The lines between UCaaS, CPaaS and Cloud Communications are blurry

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The various teams in your organization have similar and at the same time very different needs. Sales teams generally request integration with Salesforce and revenue operations tooling. Marketing, integration into toolsets like Hubspot and Marketo. Product teams need a feedback loop that will provide insights into usability and trends for customer use cases identifying gaps and popular (and unpopular) features. Customer Support needs integration into ticketing and help systems. Customer Success needs tight integration with success platforms tied to customer experiences and outcomes. All of these teams need reporting that delivers clarity on progress with established KPI/OKR targets in mind.

The implication here is that managing all of these well is a tall order for any growing business, but your communication strategy can’t take a back seat, it needs to be a first-class citizen. After all, it’s the first thing your customers will interact with to communicate with you!

Your cloud communications strategy will tie into all of your organizational disciplines, and there needs to be enough flexibility for your teams to grow. So how will you decide which providers or platforms suit your company’s needs best?

One would think it could be relatively simple. This process might start with one question; “Do you need deep feature integration and do you have developers in your command?” If the answer is no, your decision just became a whole lot simpler, meaning you should look at a turn-key offering. In reality, it’s not that simple. The lines between UCaaS, CPaaS, and Cloud Communications are becoming blurred.

Cloud Communications Platforms or CPaaS (Communications Platform as a Service) providers enable APIs, or Application Programming Interfaces for developers. Simply put, APIs equate to a toolset for developers that can be used to integrate features and functionality into web and mobile applications. In the comms space, this might be represented as SMS, Voice, Video, AI, Data Analytics, Fax (yes, fax still exists), etc. Some of these platforms also have professional services teams that can be retained for development projects. For some larger customers, platforms offer the best solution as it generally offers more flexibility and allows for a more tailored approach. The approach also requires more planning and coordination as services /features need to be built before they can be used. At the very least, a good customer success group is likely a requirement.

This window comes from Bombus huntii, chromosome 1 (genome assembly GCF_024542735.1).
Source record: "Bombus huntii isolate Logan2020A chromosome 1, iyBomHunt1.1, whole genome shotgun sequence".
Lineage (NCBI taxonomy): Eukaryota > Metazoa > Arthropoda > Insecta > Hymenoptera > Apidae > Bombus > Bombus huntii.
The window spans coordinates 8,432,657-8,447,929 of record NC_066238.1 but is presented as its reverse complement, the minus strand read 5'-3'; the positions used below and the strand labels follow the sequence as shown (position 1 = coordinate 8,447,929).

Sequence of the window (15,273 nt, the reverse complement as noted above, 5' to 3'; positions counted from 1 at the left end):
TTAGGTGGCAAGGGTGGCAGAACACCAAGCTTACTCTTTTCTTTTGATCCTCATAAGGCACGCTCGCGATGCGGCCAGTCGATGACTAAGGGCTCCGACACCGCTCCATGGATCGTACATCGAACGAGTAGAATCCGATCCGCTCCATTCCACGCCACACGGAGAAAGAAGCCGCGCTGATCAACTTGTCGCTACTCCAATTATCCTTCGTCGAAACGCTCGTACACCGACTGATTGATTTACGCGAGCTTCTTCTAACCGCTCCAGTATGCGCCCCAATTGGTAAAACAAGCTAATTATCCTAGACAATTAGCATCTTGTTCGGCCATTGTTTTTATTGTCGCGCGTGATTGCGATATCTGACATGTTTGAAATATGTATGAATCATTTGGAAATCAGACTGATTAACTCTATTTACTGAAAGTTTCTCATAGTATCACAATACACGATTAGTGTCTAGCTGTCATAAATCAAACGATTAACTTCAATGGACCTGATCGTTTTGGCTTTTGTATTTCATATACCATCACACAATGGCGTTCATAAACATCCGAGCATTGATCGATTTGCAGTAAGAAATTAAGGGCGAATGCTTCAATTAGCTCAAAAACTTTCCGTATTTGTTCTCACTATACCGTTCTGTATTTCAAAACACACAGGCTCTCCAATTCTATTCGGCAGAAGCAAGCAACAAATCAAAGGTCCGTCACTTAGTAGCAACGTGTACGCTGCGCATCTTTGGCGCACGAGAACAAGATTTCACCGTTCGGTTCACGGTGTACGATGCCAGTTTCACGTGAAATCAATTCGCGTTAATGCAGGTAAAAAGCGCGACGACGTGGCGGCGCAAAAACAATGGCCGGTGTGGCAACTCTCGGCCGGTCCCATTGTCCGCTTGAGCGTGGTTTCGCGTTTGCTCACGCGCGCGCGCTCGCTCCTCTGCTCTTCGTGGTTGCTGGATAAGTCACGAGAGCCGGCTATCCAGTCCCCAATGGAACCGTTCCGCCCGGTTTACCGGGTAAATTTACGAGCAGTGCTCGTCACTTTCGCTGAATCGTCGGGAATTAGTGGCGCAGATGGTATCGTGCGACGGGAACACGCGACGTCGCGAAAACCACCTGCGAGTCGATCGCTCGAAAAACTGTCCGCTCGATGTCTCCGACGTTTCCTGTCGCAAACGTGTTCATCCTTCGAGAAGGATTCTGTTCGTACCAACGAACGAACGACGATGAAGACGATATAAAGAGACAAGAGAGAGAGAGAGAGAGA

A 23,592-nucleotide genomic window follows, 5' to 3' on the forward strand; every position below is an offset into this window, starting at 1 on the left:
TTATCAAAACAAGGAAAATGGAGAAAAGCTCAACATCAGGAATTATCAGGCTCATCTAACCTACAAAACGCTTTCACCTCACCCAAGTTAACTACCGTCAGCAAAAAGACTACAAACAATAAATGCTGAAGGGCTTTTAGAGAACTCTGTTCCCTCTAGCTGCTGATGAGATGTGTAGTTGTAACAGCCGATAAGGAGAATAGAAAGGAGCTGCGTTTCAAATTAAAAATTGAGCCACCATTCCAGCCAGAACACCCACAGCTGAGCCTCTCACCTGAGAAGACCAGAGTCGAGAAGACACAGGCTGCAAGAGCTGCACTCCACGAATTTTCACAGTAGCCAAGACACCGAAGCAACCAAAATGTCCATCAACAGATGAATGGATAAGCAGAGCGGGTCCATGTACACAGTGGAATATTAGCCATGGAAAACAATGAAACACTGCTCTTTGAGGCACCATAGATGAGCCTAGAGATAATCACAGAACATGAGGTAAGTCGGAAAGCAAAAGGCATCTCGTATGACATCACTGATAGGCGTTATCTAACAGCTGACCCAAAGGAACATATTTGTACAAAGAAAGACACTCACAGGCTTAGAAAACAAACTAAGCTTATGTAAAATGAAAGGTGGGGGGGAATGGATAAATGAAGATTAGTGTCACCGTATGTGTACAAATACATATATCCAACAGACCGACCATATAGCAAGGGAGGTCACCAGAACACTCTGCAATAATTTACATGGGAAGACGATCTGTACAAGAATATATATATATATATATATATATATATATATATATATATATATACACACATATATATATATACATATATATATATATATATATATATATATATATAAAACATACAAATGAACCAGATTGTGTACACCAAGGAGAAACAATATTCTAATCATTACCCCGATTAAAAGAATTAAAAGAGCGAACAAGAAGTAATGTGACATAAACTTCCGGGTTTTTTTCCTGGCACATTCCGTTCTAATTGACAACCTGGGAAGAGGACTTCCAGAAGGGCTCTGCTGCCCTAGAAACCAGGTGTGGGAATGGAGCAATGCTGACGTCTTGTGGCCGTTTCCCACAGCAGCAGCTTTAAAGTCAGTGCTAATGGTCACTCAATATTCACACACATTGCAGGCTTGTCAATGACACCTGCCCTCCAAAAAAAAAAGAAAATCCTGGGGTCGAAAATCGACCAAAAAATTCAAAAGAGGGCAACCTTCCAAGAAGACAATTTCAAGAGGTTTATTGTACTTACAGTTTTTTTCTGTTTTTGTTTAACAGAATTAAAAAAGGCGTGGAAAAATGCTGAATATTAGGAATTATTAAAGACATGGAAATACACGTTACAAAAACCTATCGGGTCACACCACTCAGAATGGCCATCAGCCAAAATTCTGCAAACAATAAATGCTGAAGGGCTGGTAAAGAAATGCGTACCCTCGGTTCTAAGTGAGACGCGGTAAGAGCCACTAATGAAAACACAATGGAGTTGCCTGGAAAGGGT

UCaaS / Cloud Communications Service Providers provide various services that are ready to consume by their business customers, there is no development required. Not to say that these companies do not offer APIs as well, many do, but it’s not what drives their business.

These services are generally less flexible. The providers that do provide APIs generally limit it to the features available in the existing offering. These cloud offerings generally take the place of several disparate systems, some of which used to be maintained onsite at the customer location(s). These services are the product of constant innovation in business phone systems. Early in the 21st century, we had analog phone systems that were circuit-switched and were bound by wires. Those systems either died or evolved into VoIP systems that were packets switched with layers of translation for interoperability with the systems of old. Now we have multi-modal and feature-rich cloud services that encapsulate Voice (desk phone, mobile, desktop), Video (single, multiparty, mobile and desktop), Text (ott + translation for SMS) and some form of Artificial Intelligence offering.

Even with all of these features, many larger enterprise companies require white-glove treatment with well-managed onboarding as their workflows and use cases can be complex. This means a CPaaS offering might be more applicable for their use cases, as long as the features are there to support all their use cases.

SMB (Small Medium Business) to SME (Small Medium Enterprise) seem to gravitate towards readymade offerings enabled by cloud communications service providers.

There are many great vendors to choose from on both sides of the fence and many times they are used in combination to serve customer’s needs.

As a demonstration, we can take a look at any larger enterprise customer that might have a need for a business communications system. It must accommodate administrative, sales, support, and customer success. They all will likely need Voice, Video, and Chat supplemented by some smart AI to help them reduce manual laborious tasks or augmenting their workflow. Many organizations have made a considerable investment into their customer workflow, including call center systems and networks and with that in mind, the customer is not interested in hearing about ripping and replacing equipment and networks. In this scenario, you might select a CPaaS for the call center component and potentially leverage a Cloud UCaaS (Unified Communications as a Service) offering for the business comms requirements.

Regardless of your needs, now could be a good time to be considering improving efficiency, optimizing and upgrading systems, and adding some feature enhancements. There are plenty of options and providers to choose from, all of which are competing fiercely for your business.


What tools do you use today and how are they working for you? How often do you use AI or video/web conferencing as part of your daily routine? If you prefer sharing your comments or questions privately, feel free to shoot me a text message or call anytime: (877) 897–1952 (Note: All calls will be recorded).

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